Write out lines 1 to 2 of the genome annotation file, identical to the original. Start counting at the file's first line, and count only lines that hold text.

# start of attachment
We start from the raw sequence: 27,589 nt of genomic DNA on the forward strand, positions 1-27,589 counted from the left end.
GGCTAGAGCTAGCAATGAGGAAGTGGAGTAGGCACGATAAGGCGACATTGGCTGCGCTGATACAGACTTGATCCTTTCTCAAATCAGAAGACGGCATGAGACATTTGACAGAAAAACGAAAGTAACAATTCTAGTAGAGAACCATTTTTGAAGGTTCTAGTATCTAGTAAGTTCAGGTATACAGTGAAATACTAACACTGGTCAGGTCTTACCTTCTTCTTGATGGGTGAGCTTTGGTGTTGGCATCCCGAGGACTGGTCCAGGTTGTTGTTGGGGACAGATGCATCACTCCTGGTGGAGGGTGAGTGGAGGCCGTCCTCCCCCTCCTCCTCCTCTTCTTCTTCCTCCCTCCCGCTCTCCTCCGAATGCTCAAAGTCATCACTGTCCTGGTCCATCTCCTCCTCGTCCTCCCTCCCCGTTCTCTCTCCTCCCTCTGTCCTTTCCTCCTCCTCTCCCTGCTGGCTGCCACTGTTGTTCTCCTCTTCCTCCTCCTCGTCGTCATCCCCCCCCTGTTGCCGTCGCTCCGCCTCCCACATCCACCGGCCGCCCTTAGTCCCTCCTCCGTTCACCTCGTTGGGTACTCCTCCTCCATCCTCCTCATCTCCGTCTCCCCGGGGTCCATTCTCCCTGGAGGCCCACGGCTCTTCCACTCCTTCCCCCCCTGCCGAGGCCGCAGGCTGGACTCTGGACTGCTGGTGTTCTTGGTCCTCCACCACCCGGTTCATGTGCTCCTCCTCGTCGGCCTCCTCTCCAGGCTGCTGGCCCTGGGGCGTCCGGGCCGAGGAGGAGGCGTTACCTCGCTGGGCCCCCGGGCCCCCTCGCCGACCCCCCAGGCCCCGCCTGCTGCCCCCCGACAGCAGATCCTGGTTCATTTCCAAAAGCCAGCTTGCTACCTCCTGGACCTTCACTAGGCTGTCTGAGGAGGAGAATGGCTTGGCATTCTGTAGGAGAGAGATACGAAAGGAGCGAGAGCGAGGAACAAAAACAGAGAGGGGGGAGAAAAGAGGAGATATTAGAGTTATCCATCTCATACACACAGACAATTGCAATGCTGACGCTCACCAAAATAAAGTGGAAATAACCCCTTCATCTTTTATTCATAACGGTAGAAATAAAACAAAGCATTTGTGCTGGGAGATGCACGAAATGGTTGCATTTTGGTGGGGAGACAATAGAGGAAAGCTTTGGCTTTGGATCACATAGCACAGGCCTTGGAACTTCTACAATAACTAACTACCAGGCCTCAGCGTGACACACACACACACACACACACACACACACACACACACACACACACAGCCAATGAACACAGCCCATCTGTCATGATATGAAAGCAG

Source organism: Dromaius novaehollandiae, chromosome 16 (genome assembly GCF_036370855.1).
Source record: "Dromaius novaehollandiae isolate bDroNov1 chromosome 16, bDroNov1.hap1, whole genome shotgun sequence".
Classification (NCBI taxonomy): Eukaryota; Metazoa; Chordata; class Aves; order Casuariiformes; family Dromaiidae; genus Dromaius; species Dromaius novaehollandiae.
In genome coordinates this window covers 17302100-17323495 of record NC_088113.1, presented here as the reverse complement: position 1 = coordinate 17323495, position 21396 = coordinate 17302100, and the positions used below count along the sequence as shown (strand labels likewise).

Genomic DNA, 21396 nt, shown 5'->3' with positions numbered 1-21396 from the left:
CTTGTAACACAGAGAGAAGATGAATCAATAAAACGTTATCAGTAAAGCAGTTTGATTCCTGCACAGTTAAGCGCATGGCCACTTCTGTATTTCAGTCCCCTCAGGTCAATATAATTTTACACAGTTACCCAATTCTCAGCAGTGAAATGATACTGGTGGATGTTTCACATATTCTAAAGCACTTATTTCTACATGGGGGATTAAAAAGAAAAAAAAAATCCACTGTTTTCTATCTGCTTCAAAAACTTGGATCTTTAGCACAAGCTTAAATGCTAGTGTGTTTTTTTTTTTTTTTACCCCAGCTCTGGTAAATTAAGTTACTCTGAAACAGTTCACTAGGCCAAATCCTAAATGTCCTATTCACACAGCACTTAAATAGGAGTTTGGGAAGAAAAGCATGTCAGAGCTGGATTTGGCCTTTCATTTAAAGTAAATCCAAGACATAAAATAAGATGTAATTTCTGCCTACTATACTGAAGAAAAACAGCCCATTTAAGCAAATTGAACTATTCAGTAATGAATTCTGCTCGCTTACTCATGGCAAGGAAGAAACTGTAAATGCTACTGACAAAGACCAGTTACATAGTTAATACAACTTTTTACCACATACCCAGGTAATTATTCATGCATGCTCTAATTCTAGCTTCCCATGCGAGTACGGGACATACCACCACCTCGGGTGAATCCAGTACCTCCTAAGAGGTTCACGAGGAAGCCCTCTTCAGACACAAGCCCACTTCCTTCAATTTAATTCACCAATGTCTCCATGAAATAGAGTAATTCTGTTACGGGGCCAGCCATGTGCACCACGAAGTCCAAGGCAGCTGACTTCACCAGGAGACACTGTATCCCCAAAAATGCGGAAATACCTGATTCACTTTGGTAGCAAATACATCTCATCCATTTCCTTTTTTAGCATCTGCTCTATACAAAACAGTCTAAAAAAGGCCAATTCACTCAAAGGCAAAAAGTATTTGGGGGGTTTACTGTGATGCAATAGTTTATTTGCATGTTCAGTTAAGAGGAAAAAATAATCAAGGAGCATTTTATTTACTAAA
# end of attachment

We start from the raw sequence: 27,589 nt of genomic DNA on the forward strand, positions 1-27,589 counted from the left end.
GGCTAGAGCTAGCAATGAGGAAGTGGAGTAGGCACGATAAGGCGACATTGGCTGCGCTGATACAGACTTGATCCTTTCTCAAATCAGAAGACGGCATGAGACATTTGACAGAAAAACGAAAGTAACAATTCTAGTAGAGAACCATTTTTGAAGGTTCTAGTATCTAGTAAGTTCAGGTATACAGTGAAATACTAACACTGGTCAGGTCTTACCTTCTTCTTGATGGGTGAGCTTTGGTGTTGGCATCCCGAGGACTGGTCCAGGTTGTTGTTGGGGACAGATGCATCACTCCTGGTGGAGGGTGAGTGGAGGCCGTCCTCCCCCTCCTCCTCCTCTTCTTCTTCCTCCCTCCCGCTCTCCTCCGAATGCTCAAAGTCATCACTGTCCTGGTCCATCTCCTCCTCGTCCTCCCTCCCCGTTCTCTCTCCTCCCTCTGTCCTTTCCTCCTCCTCTCCCTGCTGGCTGCCACTGTTGTTCTCCTCTTCCTCCTCCTCGTCGTCATCCCCCCCCTGTTGCCGTCGCTCCGCCTCCCACATCCACCGGCCGCCCTTAGTCCCTCCTCCGTTCACCTCGTTGGGTACTCCTCCTCCATCCTCCTCATCTCCGTCTCCCCGGGGTCCATTCTCCCTGGAGGCCCACGGCTCTTCCACTCCTTCCCCCCCTGCCGAGGCCGCAGGCTGGACTCTGGACTGCTGGTGTTCTTGGTCCTCCACCACCCGGTTCATGTGCTCCTCCTCGTCGGCCTCCTCTCCAGGCTGCTGGCCCTGGGGCGTCCGGGCCGAGGAGGAGGCGTTACCTCGCTGGGCCCCCGGGCCCCCTCGCCGACCCCCCAGGCCCCGCCTGCTGCCCCCCGACAGCAGATCCTGGTTCATTTCCAAAAGCCAGCTTGCTACCTCCTGGACCTTCACTAGGCTGTCTGAGGAGGAGAATGGCTTGGCATTCTGTAGGAGAGAGATACGAAAGGAGCGAGAGCGAGGAACAAAAACAGAGAGGGGGGAGAAAAGAGGAGATATTAGAGTTATCCATCTCATACACACAGACAATTGCAATGCTGACGCTCACCAAAATAAAGTGGAAATAACCCCTTCATCTTTTATTCATAACGGTAGAAATAAAACAAAGCATTTGTGCTGGGAGATGCACGAAATGGTTGCATTTTGGTGGGGAGACAATAGAGGAAAGCTTTGGCTTTGGATCACATAGCACAGGCCTTGGAACTTCTACAATAACTAACTACCAGGCCTCAGCGTGACACACACACACACACACACACACACACACACACACACACACACACAGCCAATGAACACAGCCCATCTGTCATGATATGAAAGCAG